In Dr. Zavitz's 9th-grade humanities class, the dynamic fusion of technology and historical exploration opened new avenues for students to engage with the past. Recently, students undertook a digital timeline project where the rich history of major medieval West African empires – Ghana, Mali, and Songhay – came to life in a vibrant and interactive format.
The project, designed to foster both historical understanding and technological proficiency, challenged students to embody the role of historians. Their task was to meticulously research their assigned empire, drawing not only from class sources but also delving into external references. The goal was to distill the empire's intricate history into six major events, showcasing the students' ability to discern historical significance, order events chronologically, synthesize information, and construct a cohesive narrative – essential skills for emerging scholars in the humanities.
The transition from research to presentation occurred in the digital realm, as students transferred their findings to Google Sheets. Here, they used Northwestern University's Knight Lab, a collaboration between journalism and technology. This innovative program empowered students to craft visually captivating digital timelines that intertwined text and images, elevating the narrative beyond the confines of traditional essays.
As students finalized and unveiled their digital timelines, the room echoed with exclamations of awe and satisfaction. This enthusiasm was a testament to the depth of learning that had taken place, illustrating the potency of hands-on, inquiry-driven projects in education.
Exploring the Empires through student perspectives:
Here are insights from some of Dr. Zavitz's 9th-grade humanities students:
Jimena: “I learned a lot from doing this assignment, like knowing more details and dates. Everything just made more sense, and I felt very educated on the Mali Empire.”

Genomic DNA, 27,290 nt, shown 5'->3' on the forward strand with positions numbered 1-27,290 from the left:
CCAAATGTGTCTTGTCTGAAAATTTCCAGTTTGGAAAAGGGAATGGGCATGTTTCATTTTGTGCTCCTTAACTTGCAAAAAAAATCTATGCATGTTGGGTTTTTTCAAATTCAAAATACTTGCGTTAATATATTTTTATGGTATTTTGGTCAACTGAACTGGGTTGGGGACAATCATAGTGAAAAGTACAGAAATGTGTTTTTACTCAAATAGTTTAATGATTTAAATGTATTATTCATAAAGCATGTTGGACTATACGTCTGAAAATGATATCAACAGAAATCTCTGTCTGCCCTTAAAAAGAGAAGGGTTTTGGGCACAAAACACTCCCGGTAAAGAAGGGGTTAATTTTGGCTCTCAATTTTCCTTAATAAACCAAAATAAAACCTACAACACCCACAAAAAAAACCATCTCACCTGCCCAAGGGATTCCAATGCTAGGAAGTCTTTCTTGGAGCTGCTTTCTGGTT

Lauren: “I learned how to use Google Sheets and the cool timeline website.”
Gray: “I enjoyed making the timeline a lot. It was more interactive, and I think it gave me a better understanding of the order of events.”
Bo: “I learned about how to make an actual timeline using a website, and I also learned how to use Google Sheets more. I liked making a timeline because it felt like I was learning more by using images and things like that. It also felt more creative, which I liked.”
Bailey: “I feel like making a timeline was definitely a more interactive project and while it was challenging, it helped me understand the material a bit more. I learned more about how Google Sheets functions and how the events of the Ghana Empire piece together and build on each other.”
Rose: “I learned the importance of summary writing and how to credit sources when you write a summary. I also learned a lot more about the Mali Empire.”
Sophia: “I learned a lot about the Mali Empire in more depth. Also, I learned the format of this timeline and how to create the online timeline, which was so cool! I loved it. I think it worked very well, looks very nice and professional, is very organized, and is not a super difficult process. I would 100% do it again.”
Through the digital timeline project, the students acquired historical knowledge but also developed invaluable technological and analytical skills that will serve them well for years to come.